ASDSO Dam Safety Toolbox

Design and Construction of Tailings Dams

From ASDSO Dam Safety Toolbox
Jump to: navigation, search

Aerial view of the Sunokobashi Tailings Dam.

(Image Source: Copyright © National Land Image Information)

Tailings dams are essential engineering structures designed to store and manage the waste materials generated from mining operations. They protect the environment by preventing the release of harmful substances into surrounding ecosystems. The design and construction of tailings dams require careful planning and engineering expertise to ensure their stability, long-term integrity, and minimal impact on the environment.

Tailings are the byproducts of mining activities and typically consist of a mixture of water, fine particles, and residual chemicals. If not managed properly, tailings contaminate water, destroy habitats, and release toxic substances. Therefore, the design and construction of tailings dams must focus on containing these materials safely and preventing their release into the environment. Failure events are always catastrophic, including notable events such as the collapse of Brumadinho Dam in Brazil, a disaster that cost 270 lives.

When designing a tailings dam, engineers must consider factors such as the volume and characteristics of the tailings, site conditions, and local climate. The dam's foundation must be evaluated to ensure its stability and resistance to seepage. Additionally, factors like the height and slope of the dam, as well as the choice of construction materials, liners, and drainage systems are taken into account. The design should also incorporate safety measures, such as monitoring systems and emergency spillways, to mitigate the risks associated with dam failure.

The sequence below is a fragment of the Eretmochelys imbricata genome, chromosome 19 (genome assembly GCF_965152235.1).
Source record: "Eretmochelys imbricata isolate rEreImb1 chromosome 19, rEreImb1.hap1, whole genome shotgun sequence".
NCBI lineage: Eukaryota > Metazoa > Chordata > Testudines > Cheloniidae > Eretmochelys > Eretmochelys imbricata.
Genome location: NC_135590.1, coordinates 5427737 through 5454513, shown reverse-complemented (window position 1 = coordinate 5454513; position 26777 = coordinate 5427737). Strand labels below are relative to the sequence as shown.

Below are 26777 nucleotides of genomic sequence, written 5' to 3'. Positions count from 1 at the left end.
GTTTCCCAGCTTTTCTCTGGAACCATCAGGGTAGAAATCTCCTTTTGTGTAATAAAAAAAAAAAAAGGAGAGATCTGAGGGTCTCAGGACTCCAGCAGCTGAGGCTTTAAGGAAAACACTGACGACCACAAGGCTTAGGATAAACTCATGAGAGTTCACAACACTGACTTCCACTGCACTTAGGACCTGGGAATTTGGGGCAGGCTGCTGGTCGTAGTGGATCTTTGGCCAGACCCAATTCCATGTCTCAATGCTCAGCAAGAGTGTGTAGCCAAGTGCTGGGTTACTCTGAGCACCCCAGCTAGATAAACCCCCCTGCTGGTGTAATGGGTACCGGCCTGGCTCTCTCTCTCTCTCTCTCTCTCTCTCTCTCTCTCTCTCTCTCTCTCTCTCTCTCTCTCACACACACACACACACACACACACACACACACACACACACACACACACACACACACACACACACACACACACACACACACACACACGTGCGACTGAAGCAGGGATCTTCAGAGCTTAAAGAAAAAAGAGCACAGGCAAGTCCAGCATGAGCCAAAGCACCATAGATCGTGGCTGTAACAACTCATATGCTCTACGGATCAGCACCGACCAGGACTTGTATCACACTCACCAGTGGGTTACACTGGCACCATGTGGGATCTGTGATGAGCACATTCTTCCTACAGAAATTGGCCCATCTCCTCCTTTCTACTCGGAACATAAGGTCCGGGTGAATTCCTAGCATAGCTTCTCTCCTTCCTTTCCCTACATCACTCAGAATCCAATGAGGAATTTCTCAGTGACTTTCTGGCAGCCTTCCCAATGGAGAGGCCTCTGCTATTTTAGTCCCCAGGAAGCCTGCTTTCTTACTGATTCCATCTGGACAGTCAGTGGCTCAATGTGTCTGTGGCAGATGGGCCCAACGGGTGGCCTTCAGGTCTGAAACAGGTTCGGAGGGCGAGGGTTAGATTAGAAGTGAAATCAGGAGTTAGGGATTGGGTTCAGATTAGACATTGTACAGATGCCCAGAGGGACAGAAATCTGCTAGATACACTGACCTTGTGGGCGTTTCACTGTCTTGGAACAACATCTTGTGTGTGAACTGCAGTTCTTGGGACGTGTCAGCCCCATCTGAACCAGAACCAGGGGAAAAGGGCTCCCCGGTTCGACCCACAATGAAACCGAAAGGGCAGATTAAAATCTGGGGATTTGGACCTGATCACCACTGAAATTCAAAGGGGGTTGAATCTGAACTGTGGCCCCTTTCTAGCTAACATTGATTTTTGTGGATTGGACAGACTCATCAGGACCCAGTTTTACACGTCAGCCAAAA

During the construction phase, dam materials are compacted carefully to achieve the required strength and density. Special attention is given to the construction of the dam walls, which may involve layering different materials to enhance stability and prevent seepage. Adequate compaction of the tailings is essential to minimize the risk of liquefaction, which frequently causes dam failure.

Like all dams, tailings dams require regular maintenance and monitoring of seepage rates and settlement patterns. Being aware of these factors is crucial to identify and address any potential issues promptly. Periodic maintenance activities, such as vegetation management and repairs to erosion control measures, are essential to prevent erosion and maintain the stability of the dam over its lifespan.

The construction of tailings dams has become increasingly environmentally focused. For instance, there is growing interest in utilizing alternative construction materials that have a reduced environmental impact. Increased collaboration between mining companies, engineers, and environmental experts is crucial to continually improve the design and construction practices of tailings dams.

Best Practices Resources

Safety Guidelines and Good Practices for Tailings Management Facilities (ECE 1326665), UN

Safety of Dams: Policy and Procedures (ER 1110-2-1156), USACE

Tailings Management: Good Practice Guide, ICMM